The truth is still out there

When it comes to UFOs, we don’t know the answer. The truth is still out there.

And it may be out there for a while. A new federal government report on UFOs couldn’t explain 143 of 144 military aviation encounters, which the government, never one to pass up the opportunity to create a clumsy acronym, now calls UAP, short for Unidentified Aerial Phenomena. The one explainable encounter? A large, deflating balloon.

We didn’t expect the brief report to include selfies of a little green guy from another world. Heck, folks are still looking for Sasquatch and Nessie. Good luck with those searches, too.

That leaves us pretty much where we have always been — believing whatever we want to believe.

According to a Gallup Poll in 2019, one-third of Americans believe that UFOs are alien spacecraft visiting Earth from other planets or galaxies. Still, 60 percent also think these sightings can be explained by human activity or natural phenomena. And there’s little bipartisanship regarding alien encounters. About 30 percent of Republicans and 32 percent of Democrats believe in spacecraft from other planets.

The belief in UFOs plays into the expanse of human imagination. For decades, movies and popular culture spotlighted one of two themes — the friendly extraterrestrial or the fleet of militaristic visitors intent on destroying all humans. Since at least the 1940s, just about any phenomena in the sky has been labeled a “flying saucer,î” cultural shorthand for hopes and fears of how earthly mortals fit into a wider universe. With uncertainty come conspiracies, fantasies and imagining a reality beyond ourselves.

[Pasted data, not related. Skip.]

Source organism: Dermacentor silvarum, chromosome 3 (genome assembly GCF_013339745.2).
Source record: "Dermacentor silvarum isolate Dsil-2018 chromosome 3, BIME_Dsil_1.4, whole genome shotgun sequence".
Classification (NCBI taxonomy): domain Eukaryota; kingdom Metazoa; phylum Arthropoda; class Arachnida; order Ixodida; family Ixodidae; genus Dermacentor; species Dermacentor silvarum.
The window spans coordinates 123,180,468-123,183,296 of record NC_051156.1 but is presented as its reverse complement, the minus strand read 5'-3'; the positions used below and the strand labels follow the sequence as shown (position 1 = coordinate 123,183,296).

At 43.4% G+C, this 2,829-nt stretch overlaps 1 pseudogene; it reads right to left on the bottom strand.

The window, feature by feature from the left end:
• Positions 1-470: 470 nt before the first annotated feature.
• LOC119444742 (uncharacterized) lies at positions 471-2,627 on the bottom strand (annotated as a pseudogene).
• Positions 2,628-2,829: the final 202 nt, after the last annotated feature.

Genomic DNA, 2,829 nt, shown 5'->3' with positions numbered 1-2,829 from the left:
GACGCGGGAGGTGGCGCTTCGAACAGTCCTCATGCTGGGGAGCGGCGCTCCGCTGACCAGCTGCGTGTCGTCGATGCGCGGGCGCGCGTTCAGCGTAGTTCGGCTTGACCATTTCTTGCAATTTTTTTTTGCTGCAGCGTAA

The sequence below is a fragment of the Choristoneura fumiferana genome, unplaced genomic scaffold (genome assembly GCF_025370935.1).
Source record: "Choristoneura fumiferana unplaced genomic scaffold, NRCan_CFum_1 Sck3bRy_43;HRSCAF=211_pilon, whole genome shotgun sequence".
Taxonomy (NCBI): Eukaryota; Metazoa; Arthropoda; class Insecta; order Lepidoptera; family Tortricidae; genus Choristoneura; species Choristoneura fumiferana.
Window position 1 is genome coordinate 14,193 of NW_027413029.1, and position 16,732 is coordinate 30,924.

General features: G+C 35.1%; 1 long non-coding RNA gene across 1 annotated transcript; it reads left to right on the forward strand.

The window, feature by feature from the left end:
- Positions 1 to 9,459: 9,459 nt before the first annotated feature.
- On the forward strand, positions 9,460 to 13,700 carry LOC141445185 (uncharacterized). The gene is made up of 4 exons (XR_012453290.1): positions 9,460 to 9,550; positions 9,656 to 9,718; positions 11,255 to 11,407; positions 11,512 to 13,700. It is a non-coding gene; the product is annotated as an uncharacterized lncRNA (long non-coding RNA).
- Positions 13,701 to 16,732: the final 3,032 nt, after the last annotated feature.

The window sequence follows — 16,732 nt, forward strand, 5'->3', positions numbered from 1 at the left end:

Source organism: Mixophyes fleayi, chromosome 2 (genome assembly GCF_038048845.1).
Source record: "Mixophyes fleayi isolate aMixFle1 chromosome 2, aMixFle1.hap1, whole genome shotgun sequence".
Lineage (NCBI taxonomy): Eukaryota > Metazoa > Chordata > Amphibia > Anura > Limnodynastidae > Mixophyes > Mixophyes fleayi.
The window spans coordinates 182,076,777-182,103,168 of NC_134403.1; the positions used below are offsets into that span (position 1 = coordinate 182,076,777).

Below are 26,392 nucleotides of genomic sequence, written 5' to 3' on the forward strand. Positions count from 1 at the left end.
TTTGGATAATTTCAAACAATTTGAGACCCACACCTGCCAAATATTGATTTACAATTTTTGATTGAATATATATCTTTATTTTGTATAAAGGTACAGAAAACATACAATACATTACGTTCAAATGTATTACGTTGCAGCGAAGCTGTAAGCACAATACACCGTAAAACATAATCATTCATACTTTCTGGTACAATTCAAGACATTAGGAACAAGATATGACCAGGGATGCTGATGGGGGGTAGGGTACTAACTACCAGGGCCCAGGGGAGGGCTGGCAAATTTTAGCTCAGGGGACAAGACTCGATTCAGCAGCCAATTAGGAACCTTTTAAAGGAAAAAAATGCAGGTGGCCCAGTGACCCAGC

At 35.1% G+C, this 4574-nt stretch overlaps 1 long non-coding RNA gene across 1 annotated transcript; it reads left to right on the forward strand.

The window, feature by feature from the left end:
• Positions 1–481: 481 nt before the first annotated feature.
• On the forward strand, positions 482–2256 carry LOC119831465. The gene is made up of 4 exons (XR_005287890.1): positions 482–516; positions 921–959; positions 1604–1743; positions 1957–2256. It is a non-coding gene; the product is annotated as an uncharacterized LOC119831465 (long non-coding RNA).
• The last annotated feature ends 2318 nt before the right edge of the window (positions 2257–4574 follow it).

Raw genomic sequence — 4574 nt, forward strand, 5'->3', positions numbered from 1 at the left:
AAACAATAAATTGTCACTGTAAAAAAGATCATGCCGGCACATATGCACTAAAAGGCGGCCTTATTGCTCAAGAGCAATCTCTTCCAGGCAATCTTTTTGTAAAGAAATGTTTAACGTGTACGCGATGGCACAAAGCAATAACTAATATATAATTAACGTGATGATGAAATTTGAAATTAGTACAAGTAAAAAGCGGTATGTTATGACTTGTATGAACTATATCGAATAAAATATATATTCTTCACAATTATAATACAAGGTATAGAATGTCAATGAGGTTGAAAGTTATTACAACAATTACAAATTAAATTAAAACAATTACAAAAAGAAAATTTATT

Nonetheless, the possibility that life exists elsewhere drives our exploration of space and encourages additional inquiry and interpretation. Astronomers estimate that we share the Milky Way galaxy with 300 million habitable worlds. So why can’t these be homes for intelligent life and advanced technology? Or so we speculate.

Without a doubt, the report erases some of the stigma of aviators talking openly about unexplained radar and visual encounters of the close kind. But will we know for sure anytime soon? Don’t bet on it. Much of our own planet remains a mystery, let alone oddities in the skies. And not having the scientific tools to explain an anomaly only means that we’ll have more questions than we have hard evidence.

Yes, the truth is still out there and may be out there for a long time to come.

* Editorial from the Dallas Morning News


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